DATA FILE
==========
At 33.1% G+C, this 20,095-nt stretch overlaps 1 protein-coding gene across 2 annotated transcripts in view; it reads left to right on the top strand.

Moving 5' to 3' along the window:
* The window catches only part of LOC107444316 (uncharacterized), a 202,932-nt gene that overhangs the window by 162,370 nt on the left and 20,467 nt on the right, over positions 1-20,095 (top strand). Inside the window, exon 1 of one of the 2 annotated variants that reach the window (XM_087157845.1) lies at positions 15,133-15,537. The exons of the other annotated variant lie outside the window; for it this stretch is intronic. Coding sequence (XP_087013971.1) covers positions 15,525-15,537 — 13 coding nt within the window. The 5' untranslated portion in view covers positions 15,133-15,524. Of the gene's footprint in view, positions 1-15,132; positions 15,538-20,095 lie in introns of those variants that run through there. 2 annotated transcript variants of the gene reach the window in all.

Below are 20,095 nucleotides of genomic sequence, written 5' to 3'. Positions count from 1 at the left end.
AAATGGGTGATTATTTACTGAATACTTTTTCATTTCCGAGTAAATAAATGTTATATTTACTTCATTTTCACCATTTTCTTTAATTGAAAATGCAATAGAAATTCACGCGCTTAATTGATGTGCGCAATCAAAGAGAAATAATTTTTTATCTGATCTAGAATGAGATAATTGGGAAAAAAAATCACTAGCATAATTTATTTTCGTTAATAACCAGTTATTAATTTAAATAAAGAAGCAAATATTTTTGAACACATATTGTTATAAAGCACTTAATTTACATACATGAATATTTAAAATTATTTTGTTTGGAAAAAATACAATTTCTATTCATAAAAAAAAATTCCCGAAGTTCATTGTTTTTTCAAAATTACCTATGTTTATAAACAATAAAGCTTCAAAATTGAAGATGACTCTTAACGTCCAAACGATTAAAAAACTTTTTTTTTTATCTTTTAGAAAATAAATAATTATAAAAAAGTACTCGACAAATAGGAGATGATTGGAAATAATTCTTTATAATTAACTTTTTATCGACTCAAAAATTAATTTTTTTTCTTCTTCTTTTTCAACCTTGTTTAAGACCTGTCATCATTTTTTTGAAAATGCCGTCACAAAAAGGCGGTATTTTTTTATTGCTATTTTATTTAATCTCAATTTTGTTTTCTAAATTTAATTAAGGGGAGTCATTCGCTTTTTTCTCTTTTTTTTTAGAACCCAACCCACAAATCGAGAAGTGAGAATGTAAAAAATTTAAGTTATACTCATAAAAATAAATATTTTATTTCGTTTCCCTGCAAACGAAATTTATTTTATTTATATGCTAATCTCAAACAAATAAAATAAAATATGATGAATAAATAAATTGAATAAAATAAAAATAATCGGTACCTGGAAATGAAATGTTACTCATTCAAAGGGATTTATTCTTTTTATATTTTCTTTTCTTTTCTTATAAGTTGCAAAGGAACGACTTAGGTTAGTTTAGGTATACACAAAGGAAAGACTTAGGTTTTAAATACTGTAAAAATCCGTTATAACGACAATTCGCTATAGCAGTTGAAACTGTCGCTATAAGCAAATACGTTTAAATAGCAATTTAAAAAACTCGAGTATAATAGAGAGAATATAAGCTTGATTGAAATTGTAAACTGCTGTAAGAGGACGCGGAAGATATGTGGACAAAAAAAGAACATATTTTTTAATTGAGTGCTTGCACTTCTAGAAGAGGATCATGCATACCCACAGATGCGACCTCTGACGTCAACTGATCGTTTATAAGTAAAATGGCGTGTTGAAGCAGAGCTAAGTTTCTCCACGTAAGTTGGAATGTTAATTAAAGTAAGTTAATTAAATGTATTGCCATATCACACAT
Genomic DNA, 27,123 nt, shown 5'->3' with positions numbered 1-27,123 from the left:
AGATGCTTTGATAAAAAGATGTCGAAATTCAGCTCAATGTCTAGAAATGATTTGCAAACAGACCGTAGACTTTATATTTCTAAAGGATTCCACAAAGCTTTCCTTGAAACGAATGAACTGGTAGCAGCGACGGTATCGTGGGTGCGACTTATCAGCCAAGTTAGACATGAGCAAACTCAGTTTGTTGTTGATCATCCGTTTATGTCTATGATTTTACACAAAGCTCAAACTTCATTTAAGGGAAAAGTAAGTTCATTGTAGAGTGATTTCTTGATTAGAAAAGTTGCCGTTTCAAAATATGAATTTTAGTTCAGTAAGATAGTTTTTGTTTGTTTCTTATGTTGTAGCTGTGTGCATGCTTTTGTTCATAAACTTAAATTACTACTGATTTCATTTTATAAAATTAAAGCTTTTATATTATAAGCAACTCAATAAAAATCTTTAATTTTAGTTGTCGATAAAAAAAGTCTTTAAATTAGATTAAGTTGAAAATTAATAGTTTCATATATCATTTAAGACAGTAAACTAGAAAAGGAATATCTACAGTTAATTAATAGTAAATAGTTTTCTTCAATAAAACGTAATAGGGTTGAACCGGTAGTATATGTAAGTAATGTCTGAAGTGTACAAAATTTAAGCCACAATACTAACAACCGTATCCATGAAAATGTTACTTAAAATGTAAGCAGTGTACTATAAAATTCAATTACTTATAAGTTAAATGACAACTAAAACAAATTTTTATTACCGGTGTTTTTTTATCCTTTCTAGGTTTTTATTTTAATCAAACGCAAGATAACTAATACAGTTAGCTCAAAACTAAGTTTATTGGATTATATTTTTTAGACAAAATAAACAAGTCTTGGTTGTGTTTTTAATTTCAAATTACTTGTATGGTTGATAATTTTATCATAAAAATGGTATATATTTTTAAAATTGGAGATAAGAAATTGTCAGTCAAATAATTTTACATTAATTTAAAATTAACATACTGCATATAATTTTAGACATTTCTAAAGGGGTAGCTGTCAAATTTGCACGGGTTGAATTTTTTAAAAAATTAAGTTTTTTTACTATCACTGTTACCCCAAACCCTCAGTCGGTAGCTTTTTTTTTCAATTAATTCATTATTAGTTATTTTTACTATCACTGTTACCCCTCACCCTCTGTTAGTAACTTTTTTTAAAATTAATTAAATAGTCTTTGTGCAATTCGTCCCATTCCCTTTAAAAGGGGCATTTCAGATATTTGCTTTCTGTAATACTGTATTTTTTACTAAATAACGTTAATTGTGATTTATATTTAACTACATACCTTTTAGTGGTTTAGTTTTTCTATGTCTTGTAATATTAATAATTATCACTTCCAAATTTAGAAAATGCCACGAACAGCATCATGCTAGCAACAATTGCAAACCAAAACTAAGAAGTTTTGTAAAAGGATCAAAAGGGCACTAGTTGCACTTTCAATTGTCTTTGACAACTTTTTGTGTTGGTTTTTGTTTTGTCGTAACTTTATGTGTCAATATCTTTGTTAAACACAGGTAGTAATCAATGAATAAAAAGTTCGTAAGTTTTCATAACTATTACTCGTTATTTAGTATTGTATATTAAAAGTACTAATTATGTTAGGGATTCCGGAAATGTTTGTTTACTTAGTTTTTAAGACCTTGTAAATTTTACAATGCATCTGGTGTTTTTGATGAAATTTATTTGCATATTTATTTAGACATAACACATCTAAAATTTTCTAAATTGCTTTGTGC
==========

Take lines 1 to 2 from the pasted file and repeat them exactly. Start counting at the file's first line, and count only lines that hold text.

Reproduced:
At 33.1% G+C, this 20,095-nt stretch overlaps 1 protein-coding gene across 2 annotated transcripts in view; it reads left to right on the top strand.

Moving 5' to 3' along the window: